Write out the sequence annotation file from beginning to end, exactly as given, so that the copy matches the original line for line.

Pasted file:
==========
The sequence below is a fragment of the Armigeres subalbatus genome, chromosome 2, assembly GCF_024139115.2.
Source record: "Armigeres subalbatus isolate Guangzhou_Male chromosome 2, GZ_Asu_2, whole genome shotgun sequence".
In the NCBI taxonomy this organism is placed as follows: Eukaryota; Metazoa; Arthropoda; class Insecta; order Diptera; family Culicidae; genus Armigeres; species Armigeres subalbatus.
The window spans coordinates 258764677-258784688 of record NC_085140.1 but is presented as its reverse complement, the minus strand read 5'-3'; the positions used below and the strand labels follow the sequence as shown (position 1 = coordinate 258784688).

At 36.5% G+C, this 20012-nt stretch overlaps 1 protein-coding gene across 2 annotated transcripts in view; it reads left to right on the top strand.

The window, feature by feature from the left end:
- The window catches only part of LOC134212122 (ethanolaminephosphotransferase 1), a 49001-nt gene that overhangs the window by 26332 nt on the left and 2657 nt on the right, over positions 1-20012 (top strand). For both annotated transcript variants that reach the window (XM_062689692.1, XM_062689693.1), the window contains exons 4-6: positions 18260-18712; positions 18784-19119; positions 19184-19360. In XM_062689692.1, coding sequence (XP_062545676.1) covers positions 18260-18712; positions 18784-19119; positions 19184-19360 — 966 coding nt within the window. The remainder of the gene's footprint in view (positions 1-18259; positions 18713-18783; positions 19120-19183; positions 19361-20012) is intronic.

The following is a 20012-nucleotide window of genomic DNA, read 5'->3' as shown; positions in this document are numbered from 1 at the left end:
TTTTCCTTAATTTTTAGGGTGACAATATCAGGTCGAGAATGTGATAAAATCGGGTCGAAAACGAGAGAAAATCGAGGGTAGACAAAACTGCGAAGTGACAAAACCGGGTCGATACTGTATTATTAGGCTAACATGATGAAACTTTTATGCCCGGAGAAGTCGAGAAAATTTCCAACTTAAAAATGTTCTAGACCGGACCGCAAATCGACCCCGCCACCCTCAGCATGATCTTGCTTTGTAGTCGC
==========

The sequence below is a fragment of the Armigeres subalbatus genome, chromosome 2, assembly GCF_024139115.2.
Source record: "Armigeres subalbatus isolate Guangzhou_Male chromosome 2, GZ_Asu_2, whole genome shotgun sequence".
In the NCBI taxonomy this organism is placed as follows: Eukaryota; Metazoa; Arthropoda; class Insecta; order Diptera; family Culicidae; genus Armigeres; species Armigeres subalbatus.
The window spans coordinates 258764677-258784688 of record NC_085140.1 but is presented as its reverse complement, the minus strand read 5'-3'; the positions used below and the strand labels follow the sequence as shown (position 1 = coordinate 258784688).

At 36.5% G+C, this 20012-nt stretch overlaps 1 protein-coding gene across 2 annotated transcripts in view; it reads left to right on the top strand.

The window, feature by feature from the left end:
- The window catches only part of LOC134212122 (ethanolaminephosphotransferase 1), a 49001-nt gene that overhangs the window by 26332 nt on the left and 2657 nt on the right, over positions 1-20012 (top strand). For both annotated transcript variants that reach the window (XM_062689692.1, XM_062689693.1), the window contains exons 4-6: positions 18260-18712; positions 18784-19119; positions 19184-19360. In XM_062689692.1, coding sequence (XP_062545676.1) covers positions 18260-18712; positions 18784-19119; positions 19184-19360 — 966 coding nt within the window. The remainder of the gene's footprint in view (positions 1-18259; positions 18713-18783; positions 19120-19183; positions 19361-20012) is intronic.

The following is a 20012-nucleotide window of genomic DNA, read 5'->3' as shown; positions in this document are numbered from 1 at the left end:
TTTTCCTTAATTTTTAGGGTGACAATATCAGGTCGAGAATGTGATAAAATCGGGTCGAAAACGAGAGAAAATCGAGGGTAGACAAAACTGCGAAGTGACAAAACCGGGTCGATACTGTATTATTAGGCTAACATGATGAAACTTTTATGCCCGGAGAAGTCGAGAAAATTTCCAACTTAAAAATGTTCTAGACCGGACCGCAAATCGACCCCGCCACCCTCAGCATGATCTTGCTTTGTAGTCGC